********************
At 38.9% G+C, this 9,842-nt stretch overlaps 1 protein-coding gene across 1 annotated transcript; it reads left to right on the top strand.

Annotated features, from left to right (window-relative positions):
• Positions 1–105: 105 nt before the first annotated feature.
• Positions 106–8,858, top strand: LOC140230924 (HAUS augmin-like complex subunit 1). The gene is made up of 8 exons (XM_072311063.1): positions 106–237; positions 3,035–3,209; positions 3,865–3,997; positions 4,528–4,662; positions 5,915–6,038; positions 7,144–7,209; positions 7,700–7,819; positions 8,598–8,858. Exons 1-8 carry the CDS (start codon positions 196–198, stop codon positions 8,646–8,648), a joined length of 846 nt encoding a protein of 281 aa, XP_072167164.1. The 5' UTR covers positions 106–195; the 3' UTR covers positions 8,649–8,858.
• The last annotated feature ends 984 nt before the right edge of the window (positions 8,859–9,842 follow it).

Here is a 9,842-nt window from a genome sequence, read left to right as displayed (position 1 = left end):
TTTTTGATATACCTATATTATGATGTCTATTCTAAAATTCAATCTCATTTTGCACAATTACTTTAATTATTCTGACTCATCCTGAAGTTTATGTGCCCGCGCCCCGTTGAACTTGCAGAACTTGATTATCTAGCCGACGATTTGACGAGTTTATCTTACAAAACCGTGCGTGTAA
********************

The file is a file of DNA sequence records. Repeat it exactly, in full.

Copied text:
At 38.9% G+C, this 9,842-nt stretch overlaps 1 protein-coding gene across 1 annotated transcript; it reads left to right on the top strand.

Annotated features, from left to right (window-relative positions):
• Positions 1–105: 105 nt before the first annotated feature.
• Positions 106–8,858, top strand: LOC140230924 (HAUS augmin-like complex subunit 1). The gene is made up of 8 exons (XM_072311063.1): positions 106–237; positions 3,035–3,209; positions 3,865–3,997; positions 4,528–4,662; positions 5,915–6,038; positions 7,144–7,209; positions 7,700–7,819; positions 8,598–8,858. Exons 1-8 carry the CDS (start codon positions 196–198, stop codon positions 8,646–8,648), a joined length of 846 nt encoding a protein of 281 aa, XP_072167164.1. The 5' UTR covers positions 106–195; the 3' UTR covers positions 8,649–8,858.
• The last annotated feature ends 984 nt before the right edge of the window (positions 8,859–9,842 follow it).

Here is a 9,842-nt window from a genome sequence, read left to right as displayed (position 1 = left end):
TTTTTGATATACCTATATTATGATGTCTATTCTAAAATTCAATCTCATTTTGCACAATTACTTTAATTATTCTGACTCATCCTGAAGTTTATGTGCCCGCGCCCCGTTGAACTTGCAGAACTTGATTATCTAGCCGACGATTTGACGAGTTTATCTTACAAAACCGTGCGTGTAA